Conclusion: We identified DEGs and an NPC regulatory network involving kinases, TFs, mRNAs, and miRNAs, which might provide promising insight into the pathogenesis, treatment, and prognosis of NPC.
Keywords: nasopharyngeal carcinoma, differentially expressed genes, microRNA, transcription factor, kinase, bioinformatics
Nasopharyngeal carcinoma (NPC) is a type of squamous cell carcinoma arising from the nasopharyngeal mucosal lining and is one of the most common malignancies in the head and neck.1 NPC is a relatively uncommon cancer, accounting for only 0.7% of all cancers diagnosed in 2018.2 However, the incidence of NPC is extremely inconsistent all over the world, with more than 70% of new cases occurring in East and Southeast Asia.2,3 Pathologically, most NPCs are characterized as poorly differentiated squamous cell carcinoma and undifferentiated carcinoma.4 NPC is usually located around the ostium of the eustachian tube in the lateral wall of the nasopharynx. The potential risk factors for the progression of NPC include Epstein-Barr virus (EBV) infection, genetic susceptibility, dietary factors, smoking, alcohol consumption, and workplace exposure.5,6 Because of the occult occurrence site and lack of characteristic early symptoms, NPC patients are often diagnosed at an advanced stage. Although great achievements have been made in recent NPC research, the molecular mechanisms underlying the oncogenesis and tumor progression of NPC have not yet been fully understood. Therefore, new targets for the early diagnosis and treatment of NPC are needed, in the hope of improving the prognosis and lowering mortality.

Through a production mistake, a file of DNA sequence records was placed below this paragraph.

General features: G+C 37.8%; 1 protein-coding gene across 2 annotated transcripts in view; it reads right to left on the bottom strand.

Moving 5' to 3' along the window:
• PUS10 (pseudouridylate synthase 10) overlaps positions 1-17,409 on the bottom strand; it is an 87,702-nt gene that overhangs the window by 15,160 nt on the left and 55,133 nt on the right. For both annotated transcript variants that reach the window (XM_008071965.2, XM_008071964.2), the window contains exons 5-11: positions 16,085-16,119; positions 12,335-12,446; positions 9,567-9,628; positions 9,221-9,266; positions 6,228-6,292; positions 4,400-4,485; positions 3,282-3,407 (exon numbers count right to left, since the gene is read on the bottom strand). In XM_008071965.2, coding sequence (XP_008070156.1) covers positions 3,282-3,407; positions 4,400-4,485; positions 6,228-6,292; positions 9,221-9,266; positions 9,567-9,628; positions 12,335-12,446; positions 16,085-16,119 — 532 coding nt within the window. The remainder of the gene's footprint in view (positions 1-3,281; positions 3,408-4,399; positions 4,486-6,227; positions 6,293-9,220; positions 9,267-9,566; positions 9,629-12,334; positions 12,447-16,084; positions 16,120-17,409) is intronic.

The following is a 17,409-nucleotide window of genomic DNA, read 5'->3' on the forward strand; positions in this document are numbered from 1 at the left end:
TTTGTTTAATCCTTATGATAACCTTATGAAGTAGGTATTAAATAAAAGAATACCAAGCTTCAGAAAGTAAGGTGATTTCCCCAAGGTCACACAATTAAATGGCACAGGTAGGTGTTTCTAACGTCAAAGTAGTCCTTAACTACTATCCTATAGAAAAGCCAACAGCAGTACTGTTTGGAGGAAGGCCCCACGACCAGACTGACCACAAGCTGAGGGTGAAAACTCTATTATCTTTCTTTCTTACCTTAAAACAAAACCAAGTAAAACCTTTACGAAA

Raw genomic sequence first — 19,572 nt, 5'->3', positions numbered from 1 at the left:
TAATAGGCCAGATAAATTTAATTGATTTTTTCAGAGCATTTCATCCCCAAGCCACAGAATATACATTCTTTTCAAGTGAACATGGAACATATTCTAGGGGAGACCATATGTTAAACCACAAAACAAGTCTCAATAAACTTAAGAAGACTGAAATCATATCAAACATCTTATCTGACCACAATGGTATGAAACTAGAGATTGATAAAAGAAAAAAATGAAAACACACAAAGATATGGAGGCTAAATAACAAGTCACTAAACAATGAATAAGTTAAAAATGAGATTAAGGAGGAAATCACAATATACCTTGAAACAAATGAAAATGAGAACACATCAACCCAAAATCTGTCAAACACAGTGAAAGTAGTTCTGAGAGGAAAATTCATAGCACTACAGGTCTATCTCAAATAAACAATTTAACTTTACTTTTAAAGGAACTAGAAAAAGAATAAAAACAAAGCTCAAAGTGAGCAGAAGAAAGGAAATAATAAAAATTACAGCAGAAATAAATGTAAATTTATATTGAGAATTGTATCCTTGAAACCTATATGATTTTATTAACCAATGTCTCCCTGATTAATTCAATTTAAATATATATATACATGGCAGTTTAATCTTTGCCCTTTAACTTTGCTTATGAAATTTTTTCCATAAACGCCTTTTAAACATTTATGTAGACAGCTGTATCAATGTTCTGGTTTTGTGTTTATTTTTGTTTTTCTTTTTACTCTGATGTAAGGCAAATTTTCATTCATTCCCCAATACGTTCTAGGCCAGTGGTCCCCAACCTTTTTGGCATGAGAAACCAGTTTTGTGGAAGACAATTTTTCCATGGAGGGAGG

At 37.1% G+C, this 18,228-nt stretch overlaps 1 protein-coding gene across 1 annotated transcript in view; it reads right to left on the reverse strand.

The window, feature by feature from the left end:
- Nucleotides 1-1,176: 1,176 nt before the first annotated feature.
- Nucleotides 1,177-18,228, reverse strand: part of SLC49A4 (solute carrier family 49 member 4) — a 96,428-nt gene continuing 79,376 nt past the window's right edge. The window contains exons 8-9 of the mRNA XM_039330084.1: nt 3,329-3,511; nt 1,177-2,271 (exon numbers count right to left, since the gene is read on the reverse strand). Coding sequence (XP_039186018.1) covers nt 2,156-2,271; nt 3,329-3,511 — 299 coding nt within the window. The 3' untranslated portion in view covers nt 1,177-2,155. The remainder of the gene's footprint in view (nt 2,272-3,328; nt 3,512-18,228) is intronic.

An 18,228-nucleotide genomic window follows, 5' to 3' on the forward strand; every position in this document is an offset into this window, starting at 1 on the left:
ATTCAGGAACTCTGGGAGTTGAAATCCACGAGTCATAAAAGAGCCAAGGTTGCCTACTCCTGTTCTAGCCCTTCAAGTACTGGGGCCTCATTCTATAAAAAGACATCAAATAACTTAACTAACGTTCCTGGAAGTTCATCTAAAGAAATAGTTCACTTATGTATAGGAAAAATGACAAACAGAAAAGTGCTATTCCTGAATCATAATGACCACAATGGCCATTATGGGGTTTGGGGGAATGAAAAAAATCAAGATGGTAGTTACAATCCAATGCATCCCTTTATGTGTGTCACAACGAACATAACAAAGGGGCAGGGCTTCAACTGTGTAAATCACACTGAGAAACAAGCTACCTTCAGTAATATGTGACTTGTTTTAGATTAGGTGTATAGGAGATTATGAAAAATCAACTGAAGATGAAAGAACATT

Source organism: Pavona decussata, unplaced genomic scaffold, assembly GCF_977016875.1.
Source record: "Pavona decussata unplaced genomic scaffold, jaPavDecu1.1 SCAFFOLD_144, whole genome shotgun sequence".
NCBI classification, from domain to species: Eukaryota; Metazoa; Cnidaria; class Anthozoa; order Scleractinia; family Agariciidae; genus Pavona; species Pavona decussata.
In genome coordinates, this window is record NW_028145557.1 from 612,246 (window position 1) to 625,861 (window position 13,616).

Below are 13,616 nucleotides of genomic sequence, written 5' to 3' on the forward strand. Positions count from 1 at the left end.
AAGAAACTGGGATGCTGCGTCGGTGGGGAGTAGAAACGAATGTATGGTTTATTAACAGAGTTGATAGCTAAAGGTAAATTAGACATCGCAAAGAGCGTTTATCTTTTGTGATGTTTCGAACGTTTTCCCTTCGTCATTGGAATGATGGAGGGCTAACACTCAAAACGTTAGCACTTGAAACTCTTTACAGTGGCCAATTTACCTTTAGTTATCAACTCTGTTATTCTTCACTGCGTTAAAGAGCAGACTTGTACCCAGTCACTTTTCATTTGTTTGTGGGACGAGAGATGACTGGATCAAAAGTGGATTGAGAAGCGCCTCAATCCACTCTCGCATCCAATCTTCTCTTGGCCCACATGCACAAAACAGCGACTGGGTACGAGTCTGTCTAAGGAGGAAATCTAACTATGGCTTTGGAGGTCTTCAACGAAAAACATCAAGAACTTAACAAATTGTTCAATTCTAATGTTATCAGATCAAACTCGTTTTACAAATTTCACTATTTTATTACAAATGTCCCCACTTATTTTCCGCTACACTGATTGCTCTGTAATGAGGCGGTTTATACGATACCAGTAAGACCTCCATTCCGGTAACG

Accumulating evidence has verified that several differentially expressed genes (DEGs) and dysregulated regulatory signaling pathways are associated with oncogenesis.7,8 Transcription factors (TFs), kinases, and miRNAs are key modulators at the transcriptional and post-transcriptional levels. Changes in the expression levels of TFs, kinases, and miRNAs might cause the oncogenesis and progression of NPC.9–11 These regulators do not work alone, and the cross-talk between TFs, kinases, and miRNA could link an interconnected molecular network to execute a particular role in the pathological process of NPC. Kinases and TFs are upstream regulators, and deregulated kinases and TFs might lead to the up- or down-regulation of downstream mRNAs.12 In addition, TFs have been reported to regulate the expression of mRNA by interacting with miRNAs.13 To this end, an integrated study involving mRNA, TFs, kinases, and miRNA is more helpful, as this could provide more comprehensive and credible insights into the molecular regulatory mechanisms in NPC. Recently, a variety of studies have reported the function of single kinases, TFs, miRNAs, and mRNAs in NPC. However, there have been few studies on integrated regulatory network analysis in NPC.